iPhone apps that will help you get through conference season. For the small business owner or entrepreneur, springtime often equates to conference season. From booking flights and accommodations, to finding out what's going on in the local area, there are plenty of apps that will ease your stress, Mashable reports. For the procrastinating businessperson, Priceline's Hotel Negotiator app is free, and will allow you to find last-minute hotel deals within a radius of your current location. Also free of cost, the Free Wi-Fi Finder app will use your location to find local spots that offer free Wi-Fi access, with the ability to filter results by types of location, such as cafes and hotels. Another great freebie app is beamME pro, which allows you to e-mail, text or tweet all of your contact information instantly - perfect for staying connected with fellow conference-goers, especially if you neglected to bring enough business cards.

Online ads that adjust to you. We've written before about the slightly creepy but cool trend in online advertising that is behavioral targeting, which allows websites to display ads to customers who, for instance, abandon their shopping carts. Now, Stephanie Clifford of the New York Times looks at something new: a start-up that allows companies to buy and customize online advertisements in a matter of milliseconds. The company, AppNexus, uses information collected about a given web user's purchasing and search history to make real-time decisions about which ads will perform best. Clifford reports that eBay is trying the system out, and that it's returning three times as much money as it costs. "Previously eBay had to buy a block of ads from a network or exchange, and when someone it recognized showed up, they could partially customize the ad," she writes. "Now, customers are offered one by one, and eBay--using AppNexus's automated system--only bids on the ones it thinks are worthwhile."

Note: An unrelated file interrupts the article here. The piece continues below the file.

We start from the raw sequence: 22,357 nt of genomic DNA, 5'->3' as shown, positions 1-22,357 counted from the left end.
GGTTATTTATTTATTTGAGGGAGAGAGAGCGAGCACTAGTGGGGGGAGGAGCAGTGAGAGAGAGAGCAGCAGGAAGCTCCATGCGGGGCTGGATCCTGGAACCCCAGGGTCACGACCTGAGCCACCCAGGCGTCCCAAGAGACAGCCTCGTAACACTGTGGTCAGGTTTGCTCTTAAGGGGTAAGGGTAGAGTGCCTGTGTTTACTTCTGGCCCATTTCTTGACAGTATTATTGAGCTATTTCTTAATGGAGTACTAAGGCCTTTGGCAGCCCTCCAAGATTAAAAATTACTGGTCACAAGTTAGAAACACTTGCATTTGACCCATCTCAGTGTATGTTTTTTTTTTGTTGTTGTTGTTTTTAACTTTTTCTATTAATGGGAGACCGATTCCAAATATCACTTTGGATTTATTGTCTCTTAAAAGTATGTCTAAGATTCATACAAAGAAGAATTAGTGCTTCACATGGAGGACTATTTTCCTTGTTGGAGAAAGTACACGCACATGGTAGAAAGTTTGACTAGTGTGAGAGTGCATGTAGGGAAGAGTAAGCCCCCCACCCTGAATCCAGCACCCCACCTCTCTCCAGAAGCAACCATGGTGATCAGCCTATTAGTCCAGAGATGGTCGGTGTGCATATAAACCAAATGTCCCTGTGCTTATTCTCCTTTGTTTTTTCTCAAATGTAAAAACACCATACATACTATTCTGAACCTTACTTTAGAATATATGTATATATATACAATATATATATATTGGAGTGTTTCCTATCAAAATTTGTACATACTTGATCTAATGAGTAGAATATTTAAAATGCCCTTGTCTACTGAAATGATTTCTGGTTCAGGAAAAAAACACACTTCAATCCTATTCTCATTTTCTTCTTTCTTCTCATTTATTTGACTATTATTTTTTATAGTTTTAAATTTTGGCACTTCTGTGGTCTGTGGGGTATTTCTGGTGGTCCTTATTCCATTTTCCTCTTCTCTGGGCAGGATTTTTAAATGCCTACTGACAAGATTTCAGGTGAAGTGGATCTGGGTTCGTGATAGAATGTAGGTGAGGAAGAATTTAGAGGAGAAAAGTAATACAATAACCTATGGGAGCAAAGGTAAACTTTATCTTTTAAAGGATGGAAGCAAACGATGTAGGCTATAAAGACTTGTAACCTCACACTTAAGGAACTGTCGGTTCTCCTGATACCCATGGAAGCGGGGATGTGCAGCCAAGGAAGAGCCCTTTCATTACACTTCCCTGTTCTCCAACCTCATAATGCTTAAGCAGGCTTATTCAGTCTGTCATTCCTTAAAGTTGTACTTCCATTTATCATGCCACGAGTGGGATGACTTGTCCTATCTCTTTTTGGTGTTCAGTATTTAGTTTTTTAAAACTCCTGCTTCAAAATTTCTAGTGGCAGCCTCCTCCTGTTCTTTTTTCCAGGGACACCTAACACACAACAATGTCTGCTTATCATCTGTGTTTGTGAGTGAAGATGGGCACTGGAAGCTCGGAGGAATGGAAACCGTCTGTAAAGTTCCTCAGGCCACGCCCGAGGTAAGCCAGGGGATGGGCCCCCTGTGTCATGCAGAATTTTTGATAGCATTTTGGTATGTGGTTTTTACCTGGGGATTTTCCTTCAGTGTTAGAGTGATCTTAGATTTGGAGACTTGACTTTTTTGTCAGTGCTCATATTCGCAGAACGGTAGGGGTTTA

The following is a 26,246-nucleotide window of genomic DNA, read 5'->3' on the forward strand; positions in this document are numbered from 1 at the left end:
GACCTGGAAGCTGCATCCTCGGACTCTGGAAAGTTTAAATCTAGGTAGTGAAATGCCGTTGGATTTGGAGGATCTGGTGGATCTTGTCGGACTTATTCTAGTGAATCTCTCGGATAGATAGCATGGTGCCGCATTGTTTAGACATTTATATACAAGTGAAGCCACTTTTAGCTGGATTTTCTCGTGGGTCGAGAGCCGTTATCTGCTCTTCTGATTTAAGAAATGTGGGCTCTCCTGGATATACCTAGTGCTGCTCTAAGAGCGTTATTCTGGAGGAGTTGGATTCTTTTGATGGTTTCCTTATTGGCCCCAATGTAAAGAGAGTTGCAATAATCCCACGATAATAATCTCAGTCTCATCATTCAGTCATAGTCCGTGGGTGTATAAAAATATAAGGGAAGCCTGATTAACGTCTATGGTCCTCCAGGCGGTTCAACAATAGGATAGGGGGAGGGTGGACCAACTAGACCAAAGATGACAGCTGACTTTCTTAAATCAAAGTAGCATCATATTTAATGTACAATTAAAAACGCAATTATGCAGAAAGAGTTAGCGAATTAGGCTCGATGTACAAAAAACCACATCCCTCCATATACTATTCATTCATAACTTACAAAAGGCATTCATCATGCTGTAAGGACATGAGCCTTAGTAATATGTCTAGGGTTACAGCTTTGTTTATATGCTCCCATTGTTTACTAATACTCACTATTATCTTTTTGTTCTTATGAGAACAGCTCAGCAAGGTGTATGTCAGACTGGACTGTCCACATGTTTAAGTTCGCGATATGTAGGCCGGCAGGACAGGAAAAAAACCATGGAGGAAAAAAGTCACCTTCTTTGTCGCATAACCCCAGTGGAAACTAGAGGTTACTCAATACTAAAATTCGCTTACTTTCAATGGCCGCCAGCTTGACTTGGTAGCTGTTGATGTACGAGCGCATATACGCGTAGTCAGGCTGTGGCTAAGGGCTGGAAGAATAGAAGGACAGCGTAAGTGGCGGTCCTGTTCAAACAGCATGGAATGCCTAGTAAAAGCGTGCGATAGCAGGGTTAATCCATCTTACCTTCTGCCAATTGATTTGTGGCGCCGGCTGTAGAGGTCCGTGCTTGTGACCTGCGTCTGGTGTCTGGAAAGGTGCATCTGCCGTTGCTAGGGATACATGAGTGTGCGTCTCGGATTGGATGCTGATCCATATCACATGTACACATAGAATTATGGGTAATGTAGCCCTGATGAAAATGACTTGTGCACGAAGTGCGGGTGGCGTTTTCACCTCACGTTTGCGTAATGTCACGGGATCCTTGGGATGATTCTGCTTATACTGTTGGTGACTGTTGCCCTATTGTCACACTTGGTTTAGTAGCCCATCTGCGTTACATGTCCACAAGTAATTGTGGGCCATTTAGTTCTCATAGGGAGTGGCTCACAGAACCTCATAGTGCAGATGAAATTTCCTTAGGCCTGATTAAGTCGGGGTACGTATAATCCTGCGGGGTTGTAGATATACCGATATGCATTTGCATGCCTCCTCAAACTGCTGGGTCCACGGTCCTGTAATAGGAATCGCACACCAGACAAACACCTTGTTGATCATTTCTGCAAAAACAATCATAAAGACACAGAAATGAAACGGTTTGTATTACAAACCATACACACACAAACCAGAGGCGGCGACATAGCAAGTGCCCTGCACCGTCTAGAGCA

Did Mark Zuckerberg commit a felony? Last week, Business Insider broke the story (supported by more than a dozen sources) that early in Facebook's history, Mark Zuckerberg, then a 19-year-old Harvard student, used Facebook members's information to break into their private e-mail accounts, hack a competitor's site, and alter users profiles. Now, BI has interviewed privacy lawyers who say those actions from 2004 could be considered felonies under state and Federal law. It's a troubling development for a company that has access to the private data of some 400 million people.

How to advertise green products legally. It's no secret that making your product a little more green can also add some green to your profits. But it's important to make environmentally claims legally. The Federal Trade Commission has already gone after Kmart, Tender Corp., and Dyna-E international for making false claims of "biodegradability." There have also been class-action law suites against companies like S.C. Johnson & Son, which added its own "Greenlist" seal to its Windex products that misled consumers into believing that a third party had certified the product independently. The FTC has a guide for the use of environmental marketing claims. An updated version is expected later this year, but in the meantime smart marketers should follow these tips from Advertising Age to avoid dishonest labeling.

Foursquare grows by leaps and bounds. Foursquare, the location-based social network/game just celebrated it's first birthday and it has been experiencing wild growth for the occasion. The site surpassed its own record of 275,000 check-ins in a day. TechCrunch contextualizes this milestone, explaining that the company had 1.2 million check-ins in a week just a month ago and half as many a month before that. Both Foursquare and it's top competitor, Gowalla, are gearing up for SXSW and TechCrunch writes that "both are absolutely on fire right now and could go nuclear this weekend." So stop procrastinating and get your business on Foursquare.

Homes of the next big things. Earlier this week, The Wall Street Journal and VentureSource teamed up to identify the top 50 venture-backed companies with the best chance to become "the next big thing"--a list that included HomeAway, Fusion-io, and Etsy. This morning, The Journal took a look at where these companies are located. Not surprisingly, just about half call Silicon Valley home. But New York City was well-represented, too.